Low ambient temperature slows starting of fluorescent and high-intensity-discharge lamps. Low temperature also reduces lumen output and changes the color of fluorescent lamps.
Maintenance of Lamp Output
The efficiency of a lighting system decreases with time because of dirt accumulation, decrease in lumen output as lamps age, lamp failures, and deteriorating lighting fixtures. Depending on type of fixtures, cleanliness of the environment, and time between cleanings of lamps and fixtures, lumen losses due to dirt may range from 8 to 10% in a clean environment to more than 50% under severe conditions. Also, the longer lamps operate, the dimmer they become; for example, a fluorescent lamp at the end of its life will yield only 80 to 85% of its initial lumen output. And when one or more lamps fail and are not replaced, the space being illuminated may suffer a substantial loss in light. Furthermore, in the case of lights operating with ballasts, the lamps, before burning out, overload the ballast and may cause it to fail. Consequently, a poorly maintained lighting installation does not provide the illumination for which it was designed and wastes money on the power consumed.
The design illumination level may be maintained by periodic cleaning and prompt replacement of aged or failed lamps. Relamping may be carried out by the spot or group methods. Spot relamping, or replacement of lamps one by one as they burn out, is more inefficient in use of labor and more costly. Group relamping calls for scheduled replacement of lamps at intervals determined from calculations based on expected lamp life and variation of lumen output with time. This method reduces labor costs, causes fewer work interruptions, maintains higher levels of illumination with no increase in cost of power, prevents the appearance of the lighting system from deteriorating, and reduces the possibility of damage to auxiliary equipment, such as ballasts, near the end of lamp life.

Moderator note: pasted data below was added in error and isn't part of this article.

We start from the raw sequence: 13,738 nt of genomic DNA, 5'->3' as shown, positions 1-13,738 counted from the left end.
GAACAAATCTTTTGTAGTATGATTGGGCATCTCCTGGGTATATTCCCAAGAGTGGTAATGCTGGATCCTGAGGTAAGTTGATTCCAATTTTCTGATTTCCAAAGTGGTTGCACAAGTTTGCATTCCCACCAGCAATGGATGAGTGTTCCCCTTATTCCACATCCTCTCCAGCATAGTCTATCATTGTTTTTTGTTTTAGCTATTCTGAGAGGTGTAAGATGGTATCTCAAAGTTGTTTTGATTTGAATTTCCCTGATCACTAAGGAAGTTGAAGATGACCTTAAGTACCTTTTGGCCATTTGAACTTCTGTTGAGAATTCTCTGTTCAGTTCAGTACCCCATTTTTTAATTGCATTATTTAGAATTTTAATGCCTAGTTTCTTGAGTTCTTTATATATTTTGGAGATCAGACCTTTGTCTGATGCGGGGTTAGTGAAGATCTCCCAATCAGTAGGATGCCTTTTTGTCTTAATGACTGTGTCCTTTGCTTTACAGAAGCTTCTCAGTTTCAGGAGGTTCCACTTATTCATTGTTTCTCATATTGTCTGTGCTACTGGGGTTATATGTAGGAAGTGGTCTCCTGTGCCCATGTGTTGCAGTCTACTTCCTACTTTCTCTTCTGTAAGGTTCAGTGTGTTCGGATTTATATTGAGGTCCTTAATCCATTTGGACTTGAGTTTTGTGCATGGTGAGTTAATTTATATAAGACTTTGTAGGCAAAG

Because of the decrease in lamp output with time, in design calculations initial lamp output should be multiplied by a lamp lumen depreciation factor to correct for the effects of aging. This product equals the output after a period of time, usually the interval between group relampings. In addition, the output should be multiplied by a dirt depreciation factor. Both factors are less than unity. The two factors may be combined into a single maintenance factor M.
Incoming power for a lamp normally is by a local switch in the power circuit. The switch turns the lamps on or off by closing or opening the circuit.
An alternative method may be used that is more economical when the lamps are distant from the switch and that reduces the possibility of personal injury or short-circuit damage at the switch. In this method, the main power circuit is opened and closed by a relay located near the lamps. The relay, in turn, may be activated by low-voltage power controlled by a remote switch. Control-system voltages usually range between 6 and 24 V, obtained by stepping down the normal distribution voltage with transformers.
To prevent waste of energy by lighting in unoccupied rooms, occupancy sensors may be installed. They sense entry of a person into a room and turn lights on. They also detect continued presence in the room and keep the lights on until after departure.
For control of light output from a luminaire, a control switch may be replaced with a dimmer. For incandescent lamps, this device can vary the voltage across the lamps from zero to the rated value and thus can be used to adjust the level of illumination. For fluorescent and high-intensity-discharge lamps, the dimmer is coordinated
with the lamp ballast.
Types of Lamps
Lamps that are commonly used may be generally classified as incandescent, fluorescent,
or high-intensity-discharge (HID). HID lamps include mercury-vapor, metal-halide, low-pressure sodium, and high-pressure sodium lamps. See Tables 15.8 and 15.9.